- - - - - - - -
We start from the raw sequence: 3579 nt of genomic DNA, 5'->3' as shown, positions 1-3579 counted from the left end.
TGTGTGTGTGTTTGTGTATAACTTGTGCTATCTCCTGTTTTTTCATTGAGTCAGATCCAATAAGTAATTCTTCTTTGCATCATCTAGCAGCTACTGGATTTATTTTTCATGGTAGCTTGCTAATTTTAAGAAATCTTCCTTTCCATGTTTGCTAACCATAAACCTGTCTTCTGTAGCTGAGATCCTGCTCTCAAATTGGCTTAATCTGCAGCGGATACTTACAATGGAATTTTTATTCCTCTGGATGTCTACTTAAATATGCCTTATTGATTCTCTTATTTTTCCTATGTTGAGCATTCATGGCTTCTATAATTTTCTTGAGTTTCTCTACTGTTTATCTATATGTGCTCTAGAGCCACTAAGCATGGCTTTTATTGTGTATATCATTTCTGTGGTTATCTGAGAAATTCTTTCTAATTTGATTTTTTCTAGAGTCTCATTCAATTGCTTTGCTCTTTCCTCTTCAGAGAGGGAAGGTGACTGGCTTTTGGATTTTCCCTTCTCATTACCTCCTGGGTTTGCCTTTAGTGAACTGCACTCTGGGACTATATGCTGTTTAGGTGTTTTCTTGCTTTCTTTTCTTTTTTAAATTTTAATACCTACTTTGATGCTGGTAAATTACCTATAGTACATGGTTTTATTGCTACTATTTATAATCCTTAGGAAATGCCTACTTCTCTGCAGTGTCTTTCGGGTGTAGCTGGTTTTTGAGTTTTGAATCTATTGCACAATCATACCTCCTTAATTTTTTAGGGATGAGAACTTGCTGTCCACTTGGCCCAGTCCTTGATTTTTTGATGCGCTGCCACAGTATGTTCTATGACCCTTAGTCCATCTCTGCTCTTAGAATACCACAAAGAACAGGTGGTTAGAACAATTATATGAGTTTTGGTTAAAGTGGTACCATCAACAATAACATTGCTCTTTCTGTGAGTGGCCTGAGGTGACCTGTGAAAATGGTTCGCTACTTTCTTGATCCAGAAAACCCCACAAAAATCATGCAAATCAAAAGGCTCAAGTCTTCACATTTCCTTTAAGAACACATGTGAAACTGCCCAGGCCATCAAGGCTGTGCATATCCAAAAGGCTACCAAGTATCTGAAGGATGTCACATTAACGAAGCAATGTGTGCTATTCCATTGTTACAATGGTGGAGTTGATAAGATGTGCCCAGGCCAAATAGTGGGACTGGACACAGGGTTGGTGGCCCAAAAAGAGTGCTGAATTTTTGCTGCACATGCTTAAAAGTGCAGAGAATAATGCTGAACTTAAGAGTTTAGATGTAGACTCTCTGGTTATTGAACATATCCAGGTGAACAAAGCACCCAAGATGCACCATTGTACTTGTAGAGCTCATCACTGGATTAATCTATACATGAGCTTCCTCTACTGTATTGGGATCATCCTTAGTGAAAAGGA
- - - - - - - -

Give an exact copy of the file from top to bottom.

We start from the raw sequence: 3579 nt of genomic DNA, 5'->3' as shown, positions 1-3579 counted from the left end.
TGTGTGTGTGTTTGTGTATAACTTGTGCTATCTCCTGTTTTTTCATTGAGTCAGATCCAATAAGTAATTCTTCTTTGCATCATCTAGCAGCTACTGGATTTATTTTTCATGGTAGCTTGCTAATTTTAAGAAATCTTCCTTTCCATGTTTGCTAACCATAAACCTGTCTTCTGTAGCTGAGATCCTGCTCTCAAATTGGCTTAATCTGCAGCGGATACTTACAATGGAATTTTTATTCCTCTGGATGTCTACTTAAATATGCCTTATTGATTCTCTTATTTTTCCTATGTTGAGCATTCATGGCTTCTATAATTTTCTTGAGTTTCTCTACTGTTTATCTATATGTGCTCTAGAGCCACTAAGCATGGCTTTTATTGTGTATATCATTTCTGTGGTTATCTGAGAAATTCTTTCTAATTTGATTTTTTCTAGAGTCTCATTCAATTGCTTTGCTCTTTCCTCTTCAGAGAGGGAAGGTGACTGGCTTTTGGATTTTCCCTTCTCATTACCTCCTGGGTTTGCCTTTAGTGAACTGCACTCTGGGACTATATGCTGTTTAGGTGTTTTCTTGCTTTCTTTTCTTTTTTAAATTTTAATACCTACTTTGATGCTGGTAAATTACCTATAGTACATGGTTTTATTGCTACTATTTATAATCCTTAGGAAATGCCTACTTCTCTGCAGTGTCTTTCGGGTGTAGCTGGTTTTTGAGTTTTGAATCTATTGCACAATCATACCTCCTTAATTTTTTAGGGATGAGAACTTGCTGTCCACTTGGCCCAGTCCTTGATTTTTTGATGCGCTGCCACAGTATGTTCTATGACCCTTAGTCCATCTCTGCTCTTAGAATACCACAAAGAACAGGTGGTTAGAACAATTATATGAGTTTTGGTTAAAGTGGTACCATCAACAATAACATTGCTCTTTCTGTGAGTGGCCTGAGGTGACCTGTGAAAATGGTTCGCTACTTTCTTGATCCAGAAAACCCCACAAAAATCATGCAAATCAAAAGGCTCAAGTCTTCACATTTCCTTTAAGAACACATGTGAAACTGCCCAGGCCATCAAGGCTGTGCATATCCAAAAGGCTACCAAGTATCTGAAGGATGTCACATTAACGAAGCAATGTGTGCTATTCCATTGTTACAATGGTGGAGTTGATAAGATGTGCCCAGGCCAAATAGTGGGACTGGACACAGGGTTGGTGGCCCAAAAAGAGTGCTGAATTTTTGCTGCACATGCTTAAAAGTGCAGAGAATAATGCTGAACTTAAGAGTTTAGATGTAGACTCTCTGGTTATTGAACATATCCAGGTGAACAAAGCACCCAAGATGCACCATTGTACTTGTAGAGCTCATCACTGGATTAATCTATACATGAGCTTCCTCTACTGTATTGGGATCATCCTTAGTGAAAAGGA